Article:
Wall Street slumped more than 2 percent on Tuesday, pushing all three major U.S. indexes into losses for the year after weak data from China added to fears that a slowdown in the world's second-largest economy will constrain global growth.
The sell off was broad. All 10 major S&P sectors were more than 1.5 percent lower while all 30 Dow components were down at least 1.2 percent.
"It's general risk aversion manifesting itself after a really bad August," said Mohannad Aama, managing director, Beam Capital Management LLC in New York. "The continued uncertainty about China is definitely adding to worries."
China's manufacturing sector shrank at its fastest pace in three years in August. Other data showed the pace of growth in the U.S. manufacturing sector slowed in August to its weakest in over two years.
Adding to the nervousness, International Monetary Fund head Christine Lagarde said global economic growth was now likely to be weaker than had been expected just a few months ago.
The weak data pushed oil prices down more than 7 percent, ending three days of gains, and also reduced some investors' expectations that the Federal Reserve would raise interest rates this month.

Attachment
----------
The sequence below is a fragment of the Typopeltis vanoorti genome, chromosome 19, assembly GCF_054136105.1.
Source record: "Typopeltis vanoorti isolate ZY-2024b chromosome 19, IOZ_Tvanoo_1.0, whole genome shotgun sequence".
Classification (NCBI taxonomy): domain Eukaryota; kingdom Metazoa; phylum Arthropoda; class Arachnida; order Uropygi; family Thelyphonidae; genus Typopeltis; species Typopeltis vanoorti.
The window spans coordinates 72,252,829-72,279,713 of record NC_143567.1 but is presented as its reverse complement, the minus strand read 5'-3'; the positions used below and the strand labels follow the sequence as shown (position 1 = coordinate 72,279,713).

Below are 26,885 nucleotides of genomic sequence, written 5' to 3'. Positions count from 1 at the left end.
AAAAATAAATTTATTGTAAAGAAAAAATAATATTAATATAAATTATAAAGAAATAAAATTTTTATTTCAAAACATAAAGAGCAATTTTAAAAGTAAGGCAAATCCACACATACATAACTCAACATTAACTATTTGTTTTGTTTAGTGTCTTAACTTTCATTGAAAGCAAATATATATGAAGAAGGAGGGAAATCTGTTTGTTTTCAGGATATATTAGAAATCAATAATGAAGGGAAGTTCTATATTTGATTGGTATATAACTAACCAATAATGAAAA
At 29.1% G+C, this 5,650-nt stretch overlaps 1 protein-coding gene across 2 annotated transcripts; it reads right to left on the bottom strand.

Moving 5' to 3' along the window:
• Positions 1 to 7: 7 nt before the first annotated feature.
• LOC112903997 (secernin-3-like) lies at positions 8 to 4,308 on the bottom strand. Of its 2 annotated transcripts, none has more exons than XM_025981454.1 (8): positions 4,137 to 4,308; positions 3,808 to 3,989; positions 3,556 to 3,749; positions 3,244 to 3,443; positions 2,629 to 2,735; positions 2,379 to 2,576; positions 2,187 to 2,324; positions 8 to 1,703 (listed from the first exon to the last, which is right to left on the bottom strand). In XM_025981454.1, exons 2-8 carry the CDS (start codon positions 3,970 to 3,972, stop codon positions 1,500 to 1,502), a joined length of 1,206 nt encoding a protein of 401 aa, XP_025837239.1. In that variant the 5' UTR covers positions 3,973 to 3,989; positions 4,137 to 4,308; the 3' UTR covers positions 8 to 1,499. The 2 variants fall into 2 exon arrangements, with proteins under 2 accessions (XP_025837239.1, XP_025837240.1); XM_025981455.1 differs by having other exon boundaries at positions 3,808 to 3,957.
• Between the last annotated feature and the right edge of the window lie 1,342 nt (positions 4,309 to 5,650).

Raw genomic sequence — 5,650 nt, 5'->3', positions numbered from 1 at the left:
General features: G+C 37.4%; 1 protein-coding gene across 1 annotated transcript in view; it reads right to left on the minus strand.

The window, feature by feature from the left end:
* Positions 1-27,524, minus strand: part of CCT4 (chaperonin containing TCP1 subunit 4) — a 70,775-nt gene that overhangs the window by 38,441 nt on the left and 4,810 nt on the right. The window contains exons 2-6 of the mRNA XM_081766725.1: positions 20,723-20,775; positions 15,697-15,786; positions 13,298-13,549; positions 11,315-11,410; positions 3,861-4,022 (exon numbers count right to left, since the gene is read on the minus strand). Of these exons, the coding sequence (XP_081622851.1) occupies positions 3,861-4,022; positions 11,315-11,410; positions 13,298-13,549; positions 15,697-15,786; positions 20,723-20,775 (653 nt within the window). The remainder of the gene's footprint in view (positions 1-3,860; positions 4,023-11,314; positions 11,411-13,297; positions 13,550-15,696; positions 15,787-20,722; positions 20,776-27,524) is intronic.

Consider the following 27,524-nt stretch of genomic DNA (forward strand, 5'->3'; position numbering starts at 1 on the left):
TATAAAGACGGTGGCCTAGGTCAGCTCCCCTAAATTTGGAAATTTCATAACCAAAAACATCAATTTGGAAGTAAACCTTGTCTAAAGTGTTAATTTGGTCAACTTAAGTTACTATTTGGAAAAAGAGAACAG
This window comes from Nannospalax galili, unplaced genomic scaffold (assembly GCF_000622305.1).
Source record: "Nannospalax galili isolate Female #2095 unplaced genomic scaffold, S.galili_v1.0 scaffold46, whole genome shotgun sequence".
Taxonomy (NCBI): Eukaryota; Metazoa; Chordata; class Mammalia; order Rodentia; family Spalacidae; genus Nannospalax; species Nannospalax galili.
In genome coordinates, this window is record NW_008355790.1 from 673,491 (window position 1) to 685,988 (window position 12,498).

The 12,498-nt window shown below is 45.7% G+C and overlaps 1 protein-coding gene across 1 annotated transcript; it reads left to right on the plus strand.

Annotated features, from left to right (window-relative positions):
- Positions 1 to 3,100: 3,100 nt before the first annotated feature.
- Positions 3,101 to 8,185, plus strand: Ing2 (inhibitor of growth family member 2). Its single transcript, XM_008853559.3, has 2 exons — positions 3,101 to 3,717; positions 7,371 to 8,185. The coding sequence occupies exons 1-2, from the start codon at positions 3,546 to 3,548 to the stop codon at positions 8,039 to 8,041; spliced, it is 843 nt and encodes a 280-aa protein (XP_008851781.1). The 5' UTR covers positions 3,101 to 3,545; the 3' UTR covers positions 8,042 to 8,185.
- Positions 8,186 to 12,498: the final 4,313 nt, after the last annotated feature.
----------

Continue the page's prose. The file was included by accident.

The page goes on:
The S&P energy index declined 2.6 percent, with Exxon down 3.6 percent.
The financial index fell 3.16 percent, with Citigroup falling 4.47 percent.
The CBOE Volatility index, known as Wall Street's "fear gauge", was up 11.78 percent at 31.78, above its long-term average of 20. The index had spiked to 53.29 last Monday.
"We haven't see this kind of volatility in a while. It reminds me of the one we saw during the 2008-2009 crisis," said Art Hogan, chief market strategist at Wunderlich Securities.
"But at some time the buyers will come."
At 2:07 pm, the Dow Jones industrial average was down 2.4 percent at 16,130.91, while the S&P 500 was 2.41 percent lower at 1,924.69. The Nasdaq Composite fell 2.21 percent to 4,671.00.
Up to Monday's close, the S&P 500 had fallen 7.6 percent from its May high as the prospect of slowing global growth and an impending rate hike helped curtail a robust bull-run that saw it gain over 200 percent from the depths of the financial crisis in 2009.
Over the weekend, Fed Vice Chairman Stanley Fischer's comments appeared to indicate a rate hike in September was still in play despite the recent market volatility.
Netflix fell 8.5 percent after Variety reported that Apple was looking to move into the original programming business. Apple fell 2.4 percent.
Declining issues outnumbered advancing ones on the NYSE by 2,592 to 432. On the Nasdaq, 2,210 issues fell and 601 advanced.
The S&P 500 index showed no new 52-week highs and 11 new lows, while the Nasdaq recorded 12 new highs and 41 new lows.